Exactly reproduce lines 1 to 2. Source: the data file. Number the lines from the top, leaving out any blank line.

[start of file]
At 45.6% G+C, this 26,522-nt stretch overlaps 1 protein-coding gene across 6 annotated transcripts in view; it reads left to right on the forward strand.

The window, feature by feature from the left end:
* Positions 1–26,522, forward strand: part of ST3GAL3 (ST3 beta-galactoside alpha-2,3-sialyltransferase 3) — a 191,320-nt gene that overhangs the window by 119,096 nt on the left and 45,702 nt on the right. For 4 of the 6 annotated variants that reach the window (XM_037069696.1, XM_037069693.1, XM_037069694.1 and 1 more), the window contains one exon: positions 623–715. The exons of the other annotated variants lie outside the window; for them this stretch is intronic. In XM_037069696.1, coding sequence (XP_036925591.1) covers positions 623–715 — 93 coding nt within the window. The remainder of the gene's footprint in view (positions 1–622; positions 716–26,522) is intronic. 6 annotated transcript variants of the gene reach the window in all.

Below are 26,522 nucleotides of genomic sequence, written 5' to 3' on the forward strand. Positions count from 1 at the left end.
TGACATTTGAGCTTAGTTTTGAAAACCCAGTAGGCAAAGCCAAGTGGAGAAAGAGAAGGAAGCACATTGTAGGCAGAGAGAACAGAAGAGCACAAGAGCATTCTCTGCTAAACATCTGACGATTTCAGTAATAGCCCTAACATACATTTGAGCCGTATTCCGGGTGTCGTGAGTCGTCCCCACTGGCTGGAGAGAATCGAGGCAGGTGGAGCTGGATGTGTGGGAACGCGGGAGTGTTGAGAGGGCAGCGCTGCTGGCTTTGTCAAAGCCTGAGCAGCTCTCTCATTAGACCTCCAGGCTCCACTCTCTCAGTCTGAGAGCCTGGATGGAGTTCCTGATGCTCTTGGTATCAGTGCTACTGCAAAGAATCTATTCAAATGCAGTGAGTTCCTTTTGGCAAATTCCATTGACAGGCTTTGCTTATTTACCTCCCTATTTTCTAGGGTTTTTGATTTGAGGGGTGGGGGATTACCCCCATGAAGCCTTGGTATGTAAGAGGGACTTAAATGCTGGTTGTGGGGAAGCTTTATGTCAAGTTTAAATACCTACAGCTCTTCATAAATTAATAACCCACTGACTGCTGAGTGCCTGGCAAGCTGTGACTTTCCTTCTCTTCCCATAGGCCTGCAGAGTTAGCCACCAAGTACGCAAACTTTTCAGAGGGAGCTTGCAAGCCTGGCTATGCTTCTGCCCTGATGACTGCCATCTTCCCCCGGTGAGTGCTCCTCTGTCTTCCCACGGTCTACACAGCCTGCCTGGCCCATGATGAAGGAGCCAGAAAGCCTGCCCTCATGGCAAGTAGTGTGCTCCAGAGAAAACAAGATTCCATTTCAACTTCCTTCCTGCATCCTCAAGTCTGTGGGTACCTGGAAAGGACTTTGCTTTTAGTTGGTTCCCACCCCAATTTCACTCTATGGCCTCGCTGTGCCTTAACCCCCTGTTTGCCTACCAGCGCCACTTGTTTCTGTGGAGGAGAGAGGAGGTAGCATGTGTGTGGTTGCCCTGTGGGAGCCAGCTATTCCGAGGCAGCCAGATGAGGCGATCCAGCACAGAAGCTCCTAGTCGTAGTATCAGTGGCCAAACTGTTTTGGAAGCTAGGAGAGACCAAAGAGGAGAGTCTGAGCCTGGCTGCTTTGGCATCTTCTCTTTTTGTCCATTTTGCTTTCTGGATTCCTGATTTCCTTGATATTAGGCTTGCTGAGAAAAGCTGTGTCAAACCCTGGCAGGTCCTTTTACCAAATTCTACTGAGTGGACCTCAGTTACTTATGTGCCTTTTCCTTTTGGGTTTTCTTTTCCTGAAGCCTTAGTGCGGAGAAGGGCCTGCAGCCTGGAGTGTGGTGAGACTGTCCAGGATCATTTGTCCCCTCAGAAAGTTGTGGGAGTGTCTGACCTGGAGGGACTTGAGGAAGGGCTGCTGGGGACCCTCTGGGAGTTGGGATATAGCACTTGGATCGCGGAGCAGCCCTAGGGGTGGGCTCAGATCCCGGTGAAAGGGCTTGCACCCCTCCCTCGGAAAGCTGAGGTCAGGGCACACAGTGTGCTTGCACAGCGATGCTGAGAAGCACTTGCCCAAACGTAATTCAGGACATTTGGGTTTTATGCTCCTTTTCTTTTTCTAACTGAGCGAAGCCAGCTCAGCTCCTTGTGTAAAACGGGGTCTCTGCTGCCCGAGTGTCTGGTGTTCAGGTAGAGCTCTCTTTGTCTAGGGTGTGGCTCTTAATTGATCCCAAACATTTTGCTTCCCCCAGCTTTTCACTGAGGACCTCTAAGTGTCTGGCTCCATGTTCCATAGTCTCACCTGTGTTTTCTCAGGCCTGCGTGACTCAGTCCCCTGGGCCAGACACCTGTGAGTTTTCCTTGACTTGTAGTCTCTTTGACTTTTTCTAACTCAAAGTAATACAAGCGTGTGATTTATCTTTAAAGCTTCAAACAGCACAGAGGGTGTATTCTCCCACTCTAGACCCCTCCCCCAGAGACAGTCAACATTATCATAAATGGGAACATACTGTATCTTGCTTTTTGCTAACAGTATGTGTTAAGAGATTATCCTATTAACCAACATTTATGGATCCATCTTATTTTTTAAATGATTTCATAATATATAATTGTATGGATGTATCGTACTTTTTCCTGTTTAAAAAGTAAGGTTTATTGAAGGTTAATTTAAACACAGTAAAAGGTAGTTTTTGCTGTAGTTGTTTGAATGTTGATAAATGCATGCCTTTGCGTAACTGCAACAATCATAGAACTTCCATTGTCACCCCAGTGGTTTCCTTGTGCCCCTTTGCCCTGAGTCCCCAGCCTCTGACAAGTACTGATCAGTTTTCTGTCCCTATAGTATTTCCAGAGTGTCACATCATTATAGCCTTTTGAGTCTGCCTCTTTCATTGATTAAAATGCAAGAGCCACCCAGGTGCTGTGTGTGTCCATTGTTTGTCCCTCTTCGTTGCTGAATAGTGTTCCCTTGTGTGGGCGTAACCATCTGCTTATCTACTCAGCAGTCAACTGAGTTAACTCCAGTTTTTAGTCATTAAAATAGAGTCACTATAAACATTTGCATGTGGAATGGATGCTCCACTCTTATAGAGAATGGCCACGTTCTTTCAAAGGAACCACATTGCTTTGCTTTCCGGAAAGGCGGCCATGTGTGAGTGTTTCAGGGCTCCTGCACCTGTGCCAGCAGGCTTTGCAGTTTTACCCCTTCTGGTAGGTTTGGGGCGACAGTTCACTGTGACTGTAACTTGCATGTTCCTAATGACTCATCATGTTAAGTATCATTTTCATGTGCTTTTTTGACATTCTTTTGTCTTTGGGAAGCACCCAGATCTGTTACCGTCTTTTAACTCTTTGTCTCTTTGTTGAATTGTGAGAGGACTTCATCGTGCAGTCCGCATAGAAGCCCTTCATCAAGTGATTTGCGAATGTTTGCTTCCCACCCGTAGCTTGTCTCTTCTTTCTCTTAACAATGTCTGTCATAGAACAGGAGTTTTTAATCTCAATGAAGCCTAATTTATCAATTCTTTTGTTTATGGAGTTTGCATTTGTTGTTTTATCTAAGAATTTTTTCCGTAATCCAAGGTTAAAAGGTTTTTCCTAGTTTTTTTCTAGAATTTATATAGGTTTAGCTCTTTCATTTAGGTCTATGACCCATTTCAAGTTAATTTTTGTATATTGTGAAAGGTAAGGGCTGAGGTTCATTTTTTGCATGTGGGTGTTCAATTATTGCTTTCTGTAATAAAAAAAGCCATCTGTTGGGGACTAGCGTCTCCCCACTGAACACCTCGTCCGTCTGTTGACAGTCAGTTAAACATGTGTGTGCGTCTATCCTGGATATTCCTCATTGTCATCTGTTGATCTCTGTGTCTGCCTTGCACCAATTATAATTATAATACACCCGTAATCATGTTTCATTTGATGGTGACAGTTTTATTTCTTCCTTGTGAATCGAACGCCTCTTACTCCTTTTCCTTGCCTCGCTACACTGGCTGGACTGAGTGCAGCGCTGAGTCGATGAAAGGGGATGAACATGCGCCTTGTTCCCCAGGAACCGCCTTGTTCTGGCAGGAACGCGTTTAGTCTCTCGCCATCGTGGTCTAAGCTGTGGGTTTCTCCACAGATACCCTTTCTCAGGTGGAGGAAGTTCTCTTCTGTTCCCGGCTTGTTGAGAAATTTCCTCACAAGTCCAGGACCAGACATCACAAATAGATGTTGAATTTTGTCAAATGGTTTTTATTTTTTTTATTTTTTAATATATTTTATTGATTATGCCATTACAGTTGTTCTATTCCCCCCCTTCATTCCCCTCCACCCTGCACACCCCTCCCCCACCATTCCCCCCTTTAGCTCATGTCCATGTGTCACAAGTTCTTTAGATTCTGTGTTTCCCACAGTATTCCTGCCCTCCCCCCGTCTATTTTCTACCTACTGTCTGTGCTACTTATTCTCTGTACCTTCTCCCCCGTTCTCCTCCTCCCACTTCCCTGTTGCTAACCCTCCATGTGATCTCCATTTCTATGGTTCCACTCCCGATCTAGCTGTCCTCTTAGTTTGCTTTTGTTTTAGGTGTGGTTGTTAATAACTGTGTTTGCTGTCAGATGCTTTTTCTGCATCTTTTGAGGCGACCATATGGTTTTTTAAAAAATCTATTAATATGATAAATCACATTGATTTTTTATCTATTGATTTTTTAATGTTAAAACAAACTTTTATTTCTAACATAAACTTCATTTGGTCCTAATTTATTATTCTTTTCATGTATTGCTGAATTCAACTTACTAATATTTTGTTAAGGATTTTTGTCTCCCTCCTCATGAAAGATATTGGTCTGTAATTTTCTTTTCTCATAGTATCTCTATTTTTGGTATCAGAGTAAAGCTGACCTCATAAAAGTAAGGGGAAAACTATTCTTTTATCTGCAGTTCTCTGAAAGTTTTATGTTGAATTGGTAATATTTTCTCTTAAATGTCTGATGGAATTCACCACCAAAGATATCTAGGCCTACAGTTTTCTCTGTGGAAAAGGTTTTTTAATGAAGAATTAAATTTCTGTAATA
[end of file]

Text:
At 45.6% G+C, this 26,522-nt stretch overlaps 1 protein-coding gene across 6 annotated transcripts in view; it reads left to right on the forward strand.

The window, feature by feature from the left end: